I was ready with an excuse to stay behind and work late the next evening. At around 6 o’clock the chorus of muttering struck up and I quickly moved over to my spot at the top of the stairs to listen. I took the liberty of sitting on the top step, and leaned forward with my head in my hands to concentrate. I’m sorry to disturb you, but our records show that you have recently been involved in an accident they chimed, the final voice ending as the first, the leader, a woman’s voice I realised, began the cycle again.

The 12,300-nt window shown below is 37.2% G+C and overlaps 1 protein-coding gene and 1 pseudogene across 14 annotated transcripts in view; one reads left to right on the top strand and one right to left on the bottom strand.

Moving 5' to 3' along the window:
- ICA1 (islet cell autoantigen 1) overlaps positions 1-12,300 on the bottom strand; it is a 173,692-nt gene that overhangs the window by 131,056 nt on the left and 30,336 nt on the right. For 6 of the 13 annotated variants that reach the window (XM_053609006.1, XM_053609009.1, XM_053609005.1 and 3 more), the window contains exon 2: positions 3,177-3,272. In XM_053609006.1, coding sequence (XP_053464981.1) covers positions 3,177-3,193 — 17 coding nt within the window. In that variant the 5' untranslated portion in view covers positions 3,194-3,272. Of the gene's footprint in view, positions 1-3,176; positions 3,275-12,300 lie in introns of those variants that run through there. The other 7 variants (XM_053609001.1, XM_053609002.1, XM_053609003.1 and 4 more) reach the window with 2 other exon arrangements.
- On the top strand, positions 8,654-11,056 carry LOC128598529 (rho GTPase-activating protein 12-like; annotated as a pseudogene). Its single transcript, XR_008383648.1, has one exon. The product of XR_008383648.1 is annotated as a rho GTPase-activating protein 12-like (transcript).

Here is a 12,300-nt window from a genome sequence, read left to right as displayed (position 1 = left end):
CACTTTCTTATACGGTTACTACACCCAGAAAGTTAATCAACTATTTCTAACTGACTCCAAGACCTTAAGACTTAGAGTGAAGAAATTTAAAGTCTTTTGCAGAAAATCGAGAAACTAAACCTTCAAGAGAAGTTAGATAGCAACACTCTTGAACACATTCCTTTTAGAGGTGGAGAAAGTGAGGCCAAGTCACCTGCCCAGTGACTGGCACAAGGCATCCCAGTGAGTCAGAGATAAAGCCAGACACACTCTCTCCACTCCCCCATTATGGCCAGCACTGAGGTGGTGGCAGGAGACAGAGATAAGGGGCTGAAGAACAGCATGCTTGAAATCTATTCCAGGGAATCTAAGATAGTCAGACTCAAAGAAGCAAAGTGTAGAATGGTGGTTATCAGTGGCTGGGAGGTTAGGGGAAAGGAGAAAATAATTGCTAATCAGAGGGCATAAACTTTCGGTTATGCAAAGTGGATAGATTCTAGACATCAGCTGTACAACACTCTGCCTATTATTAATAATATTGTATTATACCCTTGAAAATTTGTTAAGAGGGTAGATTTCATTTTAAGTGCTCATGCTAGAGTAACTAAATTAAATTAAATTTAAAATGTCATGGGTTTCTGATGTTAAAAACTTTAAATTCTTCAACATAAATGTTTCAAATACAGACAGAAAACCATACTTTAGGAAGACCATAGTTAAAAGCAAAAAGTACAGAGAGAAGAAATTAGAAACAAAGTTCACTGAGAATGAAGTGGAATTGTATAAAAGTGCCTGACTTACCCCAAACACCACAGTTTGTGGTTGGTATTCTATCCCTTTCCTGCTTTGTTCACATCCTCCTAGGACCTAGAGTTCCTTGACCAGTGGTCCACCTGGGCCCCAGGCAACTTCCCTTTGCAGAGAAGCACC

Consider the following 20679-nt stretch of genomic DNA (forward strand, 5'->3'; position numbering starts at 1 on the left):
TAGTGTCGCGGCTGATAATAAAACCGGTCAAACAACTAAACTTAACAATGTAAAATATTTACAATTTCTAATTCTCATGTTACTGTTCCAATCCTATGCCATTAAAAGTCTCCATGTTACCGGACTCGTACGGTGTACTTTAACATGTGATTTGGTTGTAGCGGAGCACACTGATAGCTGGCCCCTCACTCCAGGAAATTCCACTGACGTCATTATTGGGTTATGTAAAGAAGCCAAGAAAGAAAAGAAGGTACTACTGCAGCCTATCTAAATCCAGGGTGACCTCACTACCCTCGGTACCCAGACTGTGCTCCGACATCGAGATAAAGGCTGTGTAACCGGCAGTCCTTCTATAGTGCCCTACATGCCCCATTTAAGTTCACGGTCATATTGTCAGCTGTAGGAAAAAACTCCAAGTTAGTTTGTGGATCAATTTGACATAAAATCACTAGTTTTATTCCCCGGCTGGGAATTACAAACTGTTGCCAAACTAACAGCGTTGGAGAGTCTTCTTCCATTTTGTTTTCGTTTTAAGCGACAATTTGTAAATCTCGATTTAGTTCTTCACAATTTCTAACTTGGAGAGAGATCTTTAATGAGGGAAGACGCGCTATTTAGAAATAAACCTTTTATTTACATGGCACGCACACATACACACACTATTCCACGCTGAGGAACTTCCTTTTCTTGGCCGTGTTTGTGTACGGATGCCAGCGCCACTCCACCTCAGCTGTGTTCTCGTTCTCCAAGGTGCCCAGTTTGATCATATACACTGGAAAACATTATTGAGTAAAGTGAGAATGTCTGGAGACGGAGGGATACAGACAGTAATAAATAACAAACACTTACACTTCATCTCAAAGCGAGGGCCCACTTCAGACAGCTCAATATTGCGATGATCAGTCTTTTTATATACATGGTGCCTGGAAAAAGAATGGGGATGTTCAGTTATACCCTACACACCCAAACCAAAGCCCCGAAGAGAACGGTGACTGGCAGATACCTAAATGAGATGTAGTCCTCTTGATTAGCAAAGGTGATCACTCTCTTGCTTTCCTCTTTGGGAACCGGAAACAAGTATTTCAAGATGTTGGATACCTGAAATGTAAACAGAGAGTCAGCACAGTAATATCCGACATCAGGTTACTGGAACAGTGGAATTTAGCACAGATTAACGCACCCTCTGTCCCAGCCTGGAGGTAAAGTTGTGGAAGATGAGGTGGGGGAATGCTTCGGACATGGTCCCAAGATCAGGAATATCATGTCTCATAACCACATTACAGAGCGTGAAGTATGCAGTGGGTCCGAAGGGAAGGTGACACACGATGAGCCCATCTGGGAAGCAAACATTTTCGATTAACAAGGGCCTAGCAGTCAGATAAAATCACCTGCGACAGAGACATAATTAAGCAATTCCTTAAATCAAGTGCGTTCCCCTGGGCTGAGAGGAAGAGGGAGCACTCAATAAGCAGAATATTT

After an hour or so of this, something changed, the timbre of the voices shifted, as if excited by something, and sure enough the lead voice said suddenly, I’m sorry to hear that is the case, but please be reassured that our team are on hand to ensure that you receive the full compensation that you are entitled to, and immediately the other voices followed suit, repeating the same new phrase. We have every confidence that your claim will be successful and of course our services are provided free of charge to you as the claimant. We are most sorry to hear that. We must stress that this service is free and that the compensation could in this case be worth pursuing. Well this may be so but please allow me to . . . We are sorry to hear that . . . yes of course . . . We are sorry not to be able to help you further with this matter. There followed a silence. My whole body throbbed with excitement. Their offer had been refused, but by who? There was no voice replying to them, or not one that I could hear. And who in their right mind would refuse them? Had they not heard the voices insist that the claim was sure to be successful, that the compensation would be worth pursuing? I felt sad. I felt rejected on their behalf, that their kindness had been swept away. And then the voices began again, I’m sorry to disturb you, but our records show that you have recently been involved in an accident, and calm was restored to me as I listened to the chant go round and round, seeking another point of connection, seven searchlights moving over the sea.